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Garcia v. City of Buda

UNITED STATES DISTRICT COURT FOR THE WESTERN DISTRICT OF TEXAS AUSTIN DIVISION
Dec 19, 2018
1:17-CV-377-RP (W.D. Tex. Dec. 19, 2018)

Opinion

1:17-CV-377-RP

12-19-2018

LEONARD GARCIA, Plaintiff, v. CITY OF BUDA, DEMERRIELL YOUNG, and KELLIE METZ, Defendants.


ORDER

Before the Court is a motion for summary judgment filed by Defendants City of Buda ("the City"), DeMerriell Young ("Young"), and Kellie Metz ("Metz") (together, "Defendants"). (Dkt. 18). Plaintiff Leonard Garcia ("Garcia") filed a response, (Dkt. 19), and Defendants replied, (Dkt. 20). Having considered the parties' briefs, the evidence, and the relevant law, the Court finds that the motion should be granted in part and denied in part.

I. BACKGROUND

This case concerns the use of force by two City of Buda police officers against a man in his home. (Compl., Dkt. 1, at 3-4). On January 21, 2016, Young and Metz were dispatched to Garcia's home to assist Child Protective Services ("CPS") with the removal of two children from the home. (Mot. Summ. J., Dkt. 18, at 2). After the officers were granted entrance to Garcia's home, Young spoke to Garcia, Garcia's wife, and the children's aunt in the living room about the purpose of CPS's visit. (Id. at 4). Young asked the family to sit on the couch while he addressed them. (Id.). Garcia and the children's aunt did so. (Id.). Meanwhile, Metz walked outside to get the CPS workers. (Id. at 5).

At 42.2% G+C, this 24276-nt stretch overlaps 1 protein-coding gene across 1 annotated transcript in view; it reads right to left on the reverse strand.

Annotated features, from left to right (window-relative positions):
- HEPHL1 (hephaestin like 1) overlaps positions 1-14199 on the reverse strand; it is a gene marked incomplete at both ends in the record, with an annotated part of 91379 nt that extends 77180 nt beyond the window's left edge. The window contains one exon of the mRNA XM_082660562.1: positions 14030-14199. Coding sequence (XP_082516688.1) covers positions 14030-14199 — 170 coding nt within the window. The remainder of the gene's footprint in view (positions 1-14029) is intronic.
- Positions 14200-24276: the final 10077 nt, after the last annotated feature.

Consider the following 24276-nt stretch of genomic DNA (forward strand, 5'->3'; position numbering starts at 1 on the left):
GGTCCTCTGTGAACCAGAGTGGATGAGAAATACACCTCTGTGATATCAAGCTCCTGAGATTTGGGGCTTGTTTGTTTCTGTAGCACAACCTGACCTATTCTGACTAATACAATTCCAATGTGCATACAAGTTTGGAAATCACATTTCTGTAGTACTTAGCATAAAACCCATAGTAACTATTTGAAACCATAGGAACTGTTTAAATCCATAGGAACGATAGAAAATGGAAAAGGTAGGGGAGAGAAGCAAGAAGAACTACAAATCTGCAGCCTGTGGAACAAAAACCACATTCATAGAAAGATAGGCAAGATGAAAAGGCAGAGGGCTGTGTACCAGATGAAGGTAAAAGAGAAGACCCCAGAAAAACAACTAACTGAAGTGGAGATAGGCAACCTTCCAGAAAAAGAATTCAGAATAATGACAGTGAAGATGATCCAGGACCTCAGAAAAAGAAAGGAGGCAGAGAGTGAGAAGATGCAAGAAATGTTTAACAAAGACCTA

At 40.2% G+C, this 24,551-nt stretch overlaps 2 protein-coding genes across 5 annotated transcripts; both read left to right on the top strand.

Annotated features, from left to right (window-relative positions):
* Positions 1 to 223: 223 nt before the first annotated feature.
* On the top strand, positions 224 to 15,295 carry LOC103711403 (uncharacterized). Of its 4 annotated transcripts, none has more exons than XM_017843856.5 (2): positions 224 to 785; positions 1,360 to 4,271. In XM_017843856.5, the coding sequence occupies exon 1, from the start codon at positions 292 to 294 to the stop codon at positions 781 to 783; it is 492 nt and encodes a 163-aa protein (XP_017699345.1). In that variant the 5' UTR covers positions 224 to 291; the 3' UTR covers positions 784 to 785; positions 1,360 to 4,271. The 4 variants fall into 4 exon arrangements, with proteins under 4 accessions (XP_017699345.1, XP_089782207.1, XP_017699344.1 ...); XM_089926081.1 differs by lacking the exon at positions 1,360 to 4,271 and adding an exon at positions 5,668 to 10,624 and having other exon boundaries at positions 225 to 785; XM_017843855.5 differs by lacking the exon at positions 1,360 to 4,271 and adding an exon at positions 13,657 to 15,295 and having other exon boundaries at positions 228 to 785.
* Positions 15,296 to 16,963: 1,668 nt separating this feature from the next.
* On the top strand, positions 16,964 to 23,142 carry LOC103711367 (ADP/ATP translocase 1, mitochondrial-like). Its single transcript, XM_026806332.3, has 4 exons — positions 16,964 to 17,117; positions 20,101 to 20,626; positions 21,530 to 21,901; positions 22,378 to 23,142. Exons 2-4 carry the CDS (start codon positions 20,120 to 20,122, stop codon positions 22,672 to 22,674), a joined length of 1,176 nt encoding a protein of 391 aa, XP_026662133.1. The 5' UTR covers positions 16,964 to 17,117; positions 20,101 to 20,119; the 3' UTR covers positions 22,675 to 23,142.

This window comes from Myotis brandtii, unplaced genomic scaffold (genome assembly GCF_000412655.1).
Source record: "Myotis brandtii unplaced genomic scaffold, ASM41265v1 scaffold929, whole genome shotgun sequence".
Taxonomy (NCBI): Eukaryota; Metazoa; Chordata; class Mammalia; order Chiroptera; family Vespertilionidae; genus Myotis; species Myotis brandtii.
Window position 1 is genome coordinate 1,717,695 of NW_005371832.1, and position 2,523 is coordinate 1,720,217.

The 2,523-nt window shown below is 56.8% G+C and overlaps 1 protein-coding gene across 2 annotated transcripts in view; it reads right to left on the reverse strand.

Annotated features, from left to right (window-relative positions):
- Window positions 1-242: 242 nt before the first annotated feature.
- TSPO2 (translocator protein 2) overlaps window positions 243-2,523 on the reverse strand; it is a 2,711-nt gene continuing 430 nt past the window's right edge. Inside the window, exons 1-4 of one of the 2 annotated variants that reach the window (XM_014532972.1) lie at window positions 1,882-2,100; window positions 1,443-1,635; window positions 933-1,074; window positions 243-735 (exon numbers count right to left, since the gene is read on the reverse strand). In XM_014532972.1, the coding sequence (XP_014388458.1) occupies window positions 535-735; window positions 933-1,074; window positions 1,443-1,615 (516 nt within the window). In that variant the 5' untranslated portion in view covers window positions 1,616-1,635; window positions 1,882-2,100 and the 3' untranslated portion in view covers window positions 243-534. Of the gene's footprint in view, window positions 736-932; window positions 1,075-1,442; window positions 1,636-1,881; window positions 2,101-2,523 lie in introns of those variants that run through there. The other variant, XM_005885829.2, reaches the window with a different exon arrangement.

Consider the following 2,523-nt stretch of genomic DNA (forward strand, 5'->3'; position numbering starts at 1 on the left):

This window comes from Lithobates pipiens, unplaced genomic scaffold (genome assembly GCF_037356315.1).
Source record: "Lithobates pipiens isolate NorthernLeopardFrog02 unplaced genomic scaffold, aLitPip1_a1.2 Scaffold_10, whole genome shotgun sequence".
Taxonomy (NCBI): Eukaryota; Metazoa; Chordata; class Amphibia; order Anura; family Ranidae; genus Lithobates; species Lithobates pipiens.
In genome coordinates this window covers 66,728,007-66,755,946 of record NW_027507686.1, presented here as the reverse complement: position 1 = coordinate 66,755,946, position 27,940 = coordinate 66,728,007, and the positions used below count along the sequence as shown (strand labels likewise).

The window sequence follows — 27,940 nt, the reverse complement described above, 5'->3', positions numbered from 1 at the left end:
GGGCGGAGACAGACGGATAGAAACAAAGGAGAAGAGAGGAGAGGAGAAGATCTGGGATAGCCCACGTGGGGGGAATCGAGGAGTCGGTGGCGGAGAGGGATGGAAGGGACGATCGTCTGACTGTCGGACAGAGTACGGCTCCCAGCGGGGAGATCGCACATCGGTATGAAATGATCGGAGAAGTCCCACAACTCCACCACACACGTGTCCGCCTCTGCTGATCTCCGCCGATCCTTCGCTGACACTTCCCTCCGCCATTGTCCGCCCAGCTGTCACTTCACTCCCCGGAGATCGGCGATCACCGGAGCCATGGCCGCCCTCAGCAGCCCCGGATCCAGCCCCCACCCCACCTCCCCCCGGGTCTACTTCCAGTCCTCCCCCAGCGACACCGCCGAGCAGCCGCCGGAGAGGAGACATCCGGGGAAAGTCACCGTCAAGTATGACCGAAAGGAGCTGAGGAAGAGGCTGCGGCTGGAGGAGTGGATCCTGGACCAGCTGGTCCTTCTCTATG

After Young had been speaking for about a minute, Garcia stood up from the couch and took off his jacket. (Young bodycam, Ex. 1-D, Dkt. 18-1, at 2:10). Young commanded him several times to sit back down, but Garcia did not immediately comply, replying that it was his house. (Id. at 2:10-2:25). The parties characterize what happens next differently, but Young ends up on top of Garcia on the couch as Young restrains and ultimately handcuffs him. (Id. at 2:25-3:15). Metz, who reentered the house just as Garcia and Young began to argue, joined Young in subduing Garcia. (Metz bodycam, Ex. 1-C, Dkt. 18-1, at 6:08-6:30). After warning Garcia that she would tase him if he did not stop resisting, she tased him once. (Id. at 6:15-6:26). Young then took the handcuffed Garcia to his patrol car. (Mot. Summ. J., Dkt. 18, at 7). Garcia alleges that he was injured during this incident. (Compl., Dkt. 1, at 7-8).